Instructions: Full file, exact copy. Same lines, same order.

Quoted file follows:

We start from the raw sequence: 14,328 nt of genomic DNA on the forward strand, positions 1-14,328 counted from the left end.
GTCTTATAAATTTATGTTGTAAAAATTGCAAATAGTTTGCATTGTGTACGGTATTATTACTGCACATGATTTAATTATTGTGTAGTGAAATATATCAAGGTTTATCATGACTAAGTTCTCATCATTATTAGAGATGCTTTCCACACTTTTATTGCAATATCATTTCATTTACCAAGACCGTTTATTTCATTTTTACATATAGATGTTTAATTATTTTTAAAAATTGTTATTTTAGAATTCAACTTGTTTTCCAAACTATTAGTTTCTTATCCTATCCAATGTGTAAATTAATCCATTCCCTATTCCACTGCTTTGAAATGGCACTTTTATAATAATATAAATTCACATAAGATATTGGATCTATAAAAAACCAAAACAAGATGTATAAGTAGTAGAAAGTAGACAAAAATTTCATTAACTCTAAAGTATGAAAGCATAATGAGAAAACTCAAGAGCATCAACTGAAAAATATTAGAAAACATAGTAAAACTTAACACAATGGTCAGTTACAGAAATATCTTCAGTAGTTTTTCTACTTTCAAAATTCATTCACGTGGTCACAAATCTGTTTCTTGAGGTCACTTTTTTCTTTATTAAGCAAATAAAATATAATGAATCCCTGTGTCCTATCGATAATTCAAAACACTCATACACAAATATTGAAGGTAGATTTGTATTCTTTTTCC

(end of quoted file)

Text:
We start from the raw sequence: 14,328 nt of genomic DNA on the forward strand, positions 1-14,328 counted from the left end.
GTCTTATAAATTTATGTTGTAAAAATTGCAAATAGTTTGCATTGTGTACGGTATTATTACTGCACATGATTTAATTATTGTGTAGTGAAATATATCAAGGTTTATCATGACTAAGTTCTCATCATTATTAGAGATGCTTTCCACACTTTTATTGCAATATCATTTCATTTACCAAGACCGTTTATTTCATTTTTACATATAGATGTTTAATTATTTTTAAAAATTGTTATTTTAGAATTCAACTTGTTTTCCAAACTATTAGTTTCTTATCCTATCCAATGTGTAAATTAATCCATTCCCTATTCCACTGCTTTGAAATGGCACTTTTATAATAATATAAATTCACATAAGATATTGGATCTATAAAAAACCAAAACAAGATGTATAAGTAGTAGAAAGTAGACAAAAATTTCATTAACTCTAAAGTATGAAAGCATAATGAGAAAACTCAAGAGCATCAACTGAAAAATATTAGAAAACATAGTAAAACTTAACACAATGGTCAGTTACAGAAATATCTTCAGTAGTTTTTCTACTTTCAAAATTCATTCACGTGGTCACAAATCTGTTTCTTGAGGTCACTTTTTTCTTTATTAAGCAAATAAAATATAATGAATCCCTGTGTCCTATCGATAATTCAAAACACTCATACACAAATATTGAAGGTAGATTTGTATTCTTTTTCC